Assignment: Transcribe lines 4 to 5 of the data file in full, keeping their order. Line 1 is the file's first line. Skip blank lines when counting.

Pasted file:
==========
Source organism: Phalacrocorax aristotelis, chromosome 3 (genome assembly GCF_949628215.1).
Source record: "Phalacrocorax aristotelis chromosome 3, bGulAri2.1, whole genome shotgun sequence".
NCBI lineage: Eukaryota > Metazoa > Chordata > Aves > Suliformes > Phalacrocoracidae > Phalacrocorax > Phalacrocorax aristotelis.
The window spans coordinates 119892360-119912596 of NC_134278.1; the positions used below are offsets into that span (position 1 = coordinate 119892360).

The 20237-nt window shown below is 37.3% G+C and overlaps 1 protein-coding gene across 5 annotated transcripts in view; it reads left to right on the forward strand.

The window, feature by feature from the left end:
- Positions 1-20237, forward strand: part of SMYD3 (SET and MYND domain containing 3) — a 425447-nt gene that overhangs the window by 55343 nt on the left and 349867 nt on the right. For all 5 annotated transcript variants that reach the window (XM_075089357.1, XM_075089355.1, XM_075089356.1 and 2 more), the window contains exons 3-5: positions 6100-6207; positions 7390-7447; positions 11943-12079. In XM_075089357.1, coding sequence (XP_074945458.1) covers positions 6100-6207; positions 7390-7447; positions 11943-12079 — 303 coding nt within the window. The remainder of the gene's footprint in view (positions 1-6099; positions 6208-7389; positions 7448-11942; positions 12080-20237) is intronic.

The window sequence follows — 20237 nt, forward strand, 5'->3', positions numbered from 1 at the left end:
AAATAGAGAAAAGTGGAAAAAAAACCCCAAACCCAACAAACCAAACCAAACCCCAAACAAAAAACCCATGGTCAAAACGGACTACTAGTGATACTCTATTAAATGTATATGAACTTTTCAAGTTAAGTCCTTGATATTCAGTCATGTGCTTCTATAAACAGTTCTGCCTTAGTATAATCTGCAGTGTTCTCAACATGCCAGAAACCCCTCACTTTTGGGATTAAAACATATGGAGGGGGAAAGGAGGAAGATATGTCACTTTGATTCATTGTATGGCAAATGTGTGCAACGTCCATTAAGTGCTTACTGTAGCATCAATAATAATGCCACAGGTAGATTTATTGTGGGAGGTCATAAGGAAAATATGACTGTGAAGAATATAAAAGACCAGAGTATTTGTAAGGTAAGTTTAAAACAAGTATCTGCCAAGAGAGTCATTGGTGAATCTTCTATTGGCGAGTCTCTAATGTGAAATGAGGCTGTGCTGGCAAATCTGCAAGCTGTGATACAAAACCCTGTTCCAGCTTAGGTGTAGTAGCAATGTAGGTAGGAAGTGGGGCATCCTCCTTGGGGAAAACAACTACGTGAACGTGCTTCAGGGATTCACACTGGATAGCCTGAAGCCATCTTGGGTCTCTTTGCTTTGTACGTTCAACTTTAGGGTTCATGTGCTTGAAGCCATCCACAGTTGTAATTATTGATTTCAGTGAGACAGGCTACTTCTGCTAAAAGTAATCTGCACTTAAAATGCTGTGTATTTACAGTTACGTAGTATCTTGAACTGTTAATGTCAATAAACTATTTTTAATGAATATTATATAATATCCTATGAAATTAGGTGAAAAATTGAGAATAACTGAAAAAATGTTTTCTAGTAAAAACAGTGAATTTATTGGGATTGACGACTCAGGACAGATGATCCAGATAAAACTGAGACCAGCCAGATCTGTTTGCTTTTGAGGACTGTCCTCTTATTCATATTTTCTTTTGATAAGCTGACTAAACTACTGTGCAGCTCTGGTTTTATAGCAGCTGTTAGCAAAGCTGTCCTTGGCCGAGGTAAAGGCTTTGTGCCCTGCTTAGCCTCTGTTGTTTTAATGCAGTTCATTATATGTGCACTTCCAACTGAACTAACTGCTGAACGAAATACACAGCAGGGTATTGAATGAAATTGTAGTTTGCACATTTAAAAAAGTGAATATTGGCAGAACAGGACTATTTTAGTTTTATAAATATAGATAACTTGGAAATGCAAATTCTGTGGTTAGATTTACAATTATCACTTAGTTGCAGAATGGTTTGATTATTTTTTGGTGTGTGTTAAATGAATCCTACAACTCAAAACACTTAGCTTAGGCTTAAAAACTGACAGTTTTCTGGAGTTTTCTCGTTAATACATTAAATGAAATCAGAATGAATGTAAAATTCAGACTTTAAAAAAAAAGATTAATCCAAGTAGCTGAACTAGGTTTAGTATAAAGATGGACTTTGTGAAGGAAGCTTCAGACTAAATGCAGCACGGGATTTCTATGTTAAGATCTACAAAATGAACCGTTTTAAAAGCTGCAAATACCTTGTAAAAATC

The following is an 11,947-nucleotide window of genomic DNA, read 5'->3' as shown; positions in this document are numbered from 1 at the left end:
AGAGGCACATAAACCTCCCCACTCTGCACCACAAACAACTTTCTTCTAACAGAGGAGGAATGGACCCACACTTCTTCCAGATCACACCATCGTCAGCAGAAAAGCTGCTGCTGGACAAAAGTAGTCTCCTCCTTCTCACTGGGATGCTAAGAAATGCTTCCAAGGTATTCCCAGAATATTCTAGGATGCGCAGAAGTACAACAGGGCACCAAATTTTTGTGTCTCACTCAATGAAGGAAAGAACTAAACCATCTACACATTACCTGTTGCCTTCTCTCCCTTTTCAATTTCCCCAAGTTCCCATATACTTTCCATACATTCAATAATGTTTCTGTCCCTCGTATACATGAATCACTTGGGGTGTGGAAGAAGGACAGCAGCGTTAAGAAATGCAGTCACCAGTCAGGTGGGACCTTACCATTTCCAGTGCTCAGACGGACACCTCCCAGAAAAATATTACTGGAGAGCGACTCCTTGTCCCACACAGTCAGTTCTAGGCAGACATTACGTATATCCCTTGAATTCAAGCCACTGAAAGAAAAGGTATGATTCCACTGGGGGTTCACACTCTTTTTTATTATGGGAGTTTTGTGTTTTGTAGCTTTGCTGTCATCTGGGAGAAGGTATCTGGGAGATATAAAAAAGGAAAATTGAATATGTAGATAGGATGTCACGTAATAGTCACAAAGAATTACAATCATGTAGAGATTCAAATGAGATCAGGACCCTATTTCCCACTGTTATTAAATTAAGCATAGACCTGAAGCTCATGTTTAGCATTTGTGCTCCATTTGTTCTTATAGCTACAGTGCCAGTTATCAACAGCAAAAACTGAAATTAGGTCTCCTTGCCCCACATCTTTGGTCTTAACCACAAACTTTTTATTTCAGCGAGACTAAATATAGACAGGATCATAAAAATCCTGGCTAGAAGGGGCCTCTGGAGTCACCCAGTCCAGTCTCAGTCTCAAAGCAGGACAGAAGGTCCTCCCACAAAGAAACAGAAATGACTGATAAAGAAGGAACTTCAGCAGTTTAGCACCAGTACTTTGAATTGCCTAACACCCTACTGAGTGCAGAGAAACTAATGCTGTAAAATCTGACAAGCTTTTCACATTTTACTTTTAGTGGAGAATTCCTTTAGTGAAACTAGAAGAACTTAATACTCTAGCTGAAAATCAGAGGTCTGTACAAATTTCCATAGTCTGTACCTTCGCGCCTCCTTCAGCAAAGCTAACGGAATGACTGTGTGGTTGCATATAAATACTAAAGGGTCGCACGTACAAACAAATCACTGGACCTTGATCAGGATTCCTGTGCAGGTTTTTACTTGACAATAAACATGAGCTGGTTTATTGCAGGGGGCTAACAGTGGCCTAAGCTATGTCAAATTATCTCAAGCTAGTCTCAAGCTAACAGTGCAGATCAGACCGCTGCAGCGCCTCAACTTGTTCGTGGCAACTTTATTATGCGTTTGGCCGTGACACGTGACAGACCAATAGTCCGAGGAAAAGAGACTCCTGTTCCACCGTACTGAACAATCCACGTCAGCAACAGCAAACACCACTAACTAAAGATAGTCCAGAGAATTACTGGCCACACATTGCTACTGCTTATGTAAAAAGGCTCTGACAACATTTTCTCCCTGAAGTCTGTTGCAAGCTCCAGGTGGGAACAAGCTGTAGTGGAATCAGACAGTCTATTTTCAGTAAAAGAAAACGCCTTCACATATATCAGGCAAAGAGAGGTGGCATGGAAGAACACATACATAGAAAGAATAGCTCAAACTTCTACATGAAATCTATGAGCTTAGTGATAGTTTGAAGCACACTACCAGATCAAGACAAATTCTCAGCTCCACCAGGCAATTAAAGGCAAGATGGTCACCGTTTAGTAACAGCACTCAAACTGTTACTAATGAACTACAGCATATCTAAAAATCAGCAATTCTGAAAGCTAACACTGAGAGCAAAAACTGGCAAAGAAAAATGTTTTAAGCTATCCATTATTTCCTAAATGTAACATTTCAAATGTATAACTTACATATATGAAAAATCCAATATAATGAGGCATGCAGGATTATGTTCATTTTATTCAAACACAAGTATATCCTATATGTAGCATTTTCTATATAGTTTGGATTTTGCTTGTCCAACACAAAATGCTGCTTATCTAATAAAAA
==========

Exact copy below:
The window spans coordinates 119892360-119912596 of NC_134278.1; the positions used below are offsets into that span (position 1 = coordinate 119892360).

The 20237-nt window shown below is 37.3% G+C and overlaps 1 protein-coding gene across 5 annotated transcripts in view; it reads left to right on the forward strand.